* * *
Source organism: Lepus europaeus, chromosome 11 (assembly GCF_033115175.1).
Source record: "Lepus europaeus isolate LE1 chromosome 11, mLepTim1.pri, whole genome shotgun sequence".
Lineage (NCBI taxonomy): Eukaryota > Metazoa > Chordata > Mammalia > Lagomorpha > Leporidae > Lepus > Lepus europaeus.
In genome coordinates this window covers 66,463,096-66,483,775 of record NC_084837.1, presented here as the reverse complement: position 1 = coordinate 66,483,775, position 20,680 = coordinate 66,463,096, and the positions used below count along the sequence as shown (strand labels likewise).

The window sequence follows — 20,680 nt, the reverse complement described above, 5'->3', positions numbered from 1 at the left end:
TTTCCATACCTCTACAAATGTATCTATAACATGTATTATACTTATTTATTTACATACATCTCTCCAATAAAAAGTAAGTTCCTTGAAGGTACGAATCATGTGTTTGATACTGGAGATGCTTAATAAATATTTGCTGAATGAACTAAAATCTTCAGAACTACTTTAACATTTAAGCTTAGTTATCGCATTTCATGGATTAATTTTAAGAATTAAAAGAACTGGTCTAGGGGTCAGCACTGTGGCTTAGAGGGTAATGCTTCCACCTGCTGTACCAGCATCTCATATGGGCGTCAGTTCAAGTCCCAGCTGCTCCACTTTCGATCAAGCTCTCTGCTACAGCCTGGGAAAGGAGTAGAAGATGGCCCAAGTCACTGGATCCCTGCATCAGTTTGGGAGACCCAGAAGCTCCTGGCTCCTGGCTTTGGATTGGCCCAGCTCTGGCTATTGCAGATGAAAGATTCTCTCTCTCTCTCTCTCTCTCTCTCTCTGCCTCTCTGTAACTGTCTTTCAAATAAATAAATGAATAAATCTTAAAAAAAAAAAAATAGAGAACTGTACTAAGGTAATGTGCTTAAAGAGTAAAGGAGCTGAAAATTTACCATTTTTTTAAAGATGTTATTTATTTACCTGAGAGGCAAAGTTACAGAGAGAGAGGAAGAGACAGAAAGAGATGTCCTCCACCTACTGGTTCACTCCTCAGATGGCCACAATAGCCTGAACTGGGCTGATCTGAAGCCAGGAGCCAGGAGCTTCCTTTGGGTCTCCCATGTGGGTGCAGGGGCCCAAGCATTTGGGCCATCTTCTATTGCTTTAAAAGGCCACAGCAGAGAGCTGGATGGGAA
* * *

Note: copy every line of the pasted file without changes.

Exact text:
Source organism: Lepus europaeus, chromosome 11 (assembly GCF_033115175.1).
Source record: "Lepus europaeus isolate LE1 chromosome 11, mLepTim1.pri, whole genome shotgun sequence".
Lineage (NCBI taxonomy): Eukaryota > Metazoa > Chordata > Mammalia > Lagomorpha > Leporidae > Lepus > Lepus europaeus.
In genome coordinates this window covers 66,463,096-66,483,775 of record NC_084837.1, presented here as the reverse complement: position 1 = coordinate 66,483,775, position 20,680 = coordinate 66,463,096, and the positions used below count along the sequence as shown (strand labels likewise).

The window sequence follows — 20,680 nt, the reverse complement described above, 5'->3', positions numbered from 1 at the left end:
TTTCCATACCTCTACAAATGTATCTATAACATGTATTATACTTATTTATTTACATACATCTCTCCAATAAAAAGTAAGTTCCTTGAAGGTACGAATCATGTGTTTGATACTGGAGATGCTTAATAAATATTTGCTGAATGAACTAAAATCTTCAGAACTACTTTAACATTTAAGCTTAGTTATCGCATTTCATGGATTAATTTTAAGAATTAAAAGAACTGGTCTAGGGGTCAGCACTGTGGCTTAGAGGGTAATGCTTCCACCTGCTGTACCAGCATCTCATATGGGCGTCAGTTCAAGTCCCAGCTGCTCCACTTTCGATCAAGCTCTCTGCTACAGCCTGGGAAAGGAGTAGAAGATGGCCCAAGTCACTGGATCCCTGCATCAGTTTGGGAGACCCAGAAGCTCCTGGCTCCTGGCTTTGGATTGGCCCAGCTCTGGCTATTGCAGATGAAAGATTCTCTCTCTCTCTCTCTCTCTCTCTCTCTGCCTCTCTGTAACTGTCTTTCAAATAAATAAATGAATAAATCTTAAAAAAAAAAAAATAGAGAACTGTACTAAGGTAATGTGCTTAAAGAGTAAAGGAGCTGAAAATTTACCATTTTTTTAAAGATGTTATTTATTTACCTGAGAGGCAAAGTTACAGAGAGAGAGGAAGAGACAGAAAGAGATGTCCTCCACCTACTGGTTCACTCCTCAGATGGCCACAATAGCCTGAACTGGGCTGATCTGAAGCCAGGAGCCAGGAGCTTCCTTTGGGTCTCCCATGTGGGTGCAGGGGCCCAAGCATTTGGGCCATCTTCTATTGCTTTAAAAGGCCACAGCAGAGAGCTGGATGGGAA